Commentary

A Perfect Path to Purchase? It Doesn't Exist

Over the past several years, both marketers and agencies have smartly embraced the idea of “multitouch attribution,” or MTA. It’s the concept that many marketing channels work together to lead a prospect to purchase, and so credit must be divided up across channels in order to assure future decisions don’t damage the complicated ecosystem.

Here’s one use case to describe it: the eventual customer is led down a path where broadcast TV creates awareness, display ads serve as reminders, customers search for products online, and so on.

MTA influences more than just strategy; it influences marketing spend and budget, too. And while the sequential funnel has (rightly) evolved to Google’s ZMOT or some other fluid loop, my take on MTA is the same: It’s smart to use MTA to consider channel interactions, since using last-touch attribution for marketing budget decisions could lead to a less efficient mix.

This isn’t a new idea, and I’m sure most would agree. It’s what happens next that causes the friction.

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After seeing MTA results, marketers often ask questions that are, in fairness, obvious ones to ask: How can we identify the one combination of touch points that convinces everyone to buy? What is the perfect path to purchase? How can we push everyone down it?

I’ve heard these questions many times, and I understand where people are coming from. My answer? Some paths are better than others, but there isn’t one perfect path.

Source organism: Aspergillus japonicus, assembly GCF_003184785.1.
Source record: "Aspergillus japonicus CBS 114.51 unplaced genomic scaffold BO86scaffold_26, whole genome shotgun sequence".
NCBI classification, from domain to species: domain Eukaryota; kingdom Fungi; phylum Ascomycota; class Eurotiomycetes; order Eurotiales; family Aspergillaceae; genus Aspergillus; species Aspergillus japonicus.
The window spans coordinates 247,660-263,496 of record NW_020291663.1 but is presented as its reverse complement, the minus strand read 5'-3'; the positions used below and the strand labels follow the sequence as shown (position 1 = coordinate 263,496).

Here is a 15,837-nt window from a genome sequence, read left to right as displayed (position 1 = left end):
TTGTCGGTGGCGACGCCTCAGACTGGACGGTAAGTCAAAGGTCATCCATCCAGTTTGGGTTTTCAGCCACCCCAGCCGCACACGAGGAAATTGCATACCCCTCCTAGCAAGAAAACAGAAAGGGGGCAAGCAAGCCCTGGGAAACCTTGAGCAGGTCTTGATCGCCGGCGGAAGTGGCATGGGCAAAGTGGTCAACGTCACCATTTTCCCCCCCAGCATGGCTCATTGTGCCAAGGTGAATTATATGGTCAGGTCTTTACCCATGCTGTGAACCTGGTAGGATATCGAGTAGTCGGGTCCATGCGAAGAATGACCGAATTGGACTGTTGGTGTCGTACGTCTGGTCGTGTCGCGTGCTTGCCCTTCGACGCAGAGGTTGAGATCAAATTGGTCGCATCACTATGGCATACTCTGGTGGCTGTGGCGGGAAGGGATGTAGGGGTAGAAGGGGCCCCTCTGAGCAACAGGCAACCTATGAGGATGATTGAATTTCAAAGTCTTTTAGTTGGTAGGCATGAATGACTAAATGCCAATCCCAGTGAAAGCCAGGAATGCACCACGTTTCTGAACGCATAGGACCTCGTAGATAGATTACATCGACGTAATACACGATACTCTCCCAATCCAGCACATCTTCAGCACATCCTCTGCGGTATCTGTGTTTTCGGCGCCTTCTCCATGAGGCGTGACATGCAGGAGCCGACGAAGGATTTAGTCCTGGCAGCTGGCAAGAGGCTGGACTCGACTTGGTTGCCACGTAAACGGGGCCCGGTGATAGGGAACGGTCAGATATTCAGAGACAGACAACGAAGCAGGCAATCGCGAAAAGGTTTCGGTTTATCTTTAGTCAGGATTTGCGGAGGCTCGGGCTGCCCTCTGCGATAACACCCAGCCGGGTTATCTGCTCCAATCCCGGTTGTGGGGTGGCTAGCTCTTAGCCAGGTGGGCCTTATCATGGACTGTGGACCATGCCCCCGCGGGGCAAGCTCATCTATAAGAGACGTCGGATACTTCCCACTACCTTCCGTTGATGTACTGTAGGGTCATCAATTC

The more useful and sophisticated MTA algorithms treat data not as the search for the perfect path, but as a busy downtown grid. Imagine each intersection is a touch point, and customers are traffic trying to get a destination (the sale).

To understand your marketing ecosystem, you simulate shutting down one intersection and see how much traffic makes it through to the destination compared to when the intersection is open. Work your way through all the intersections to determine each touch point’s impact. That’s how you can begin to estimate importance and set budgets.

Marketers should always strive to make intuitive landing pages and site experiences, meaningful campaigns, and memorable customer interactions. But people are people – you can’t force them down a perfect path. They’re going to get sidetracked, or browse, or lose interest. It’s more productive to figure out which of the touch points are most important, and give those the most attention.

To finish the metaphor, you need to build a traffic-friendly downtown grid, not search for the single best detour.

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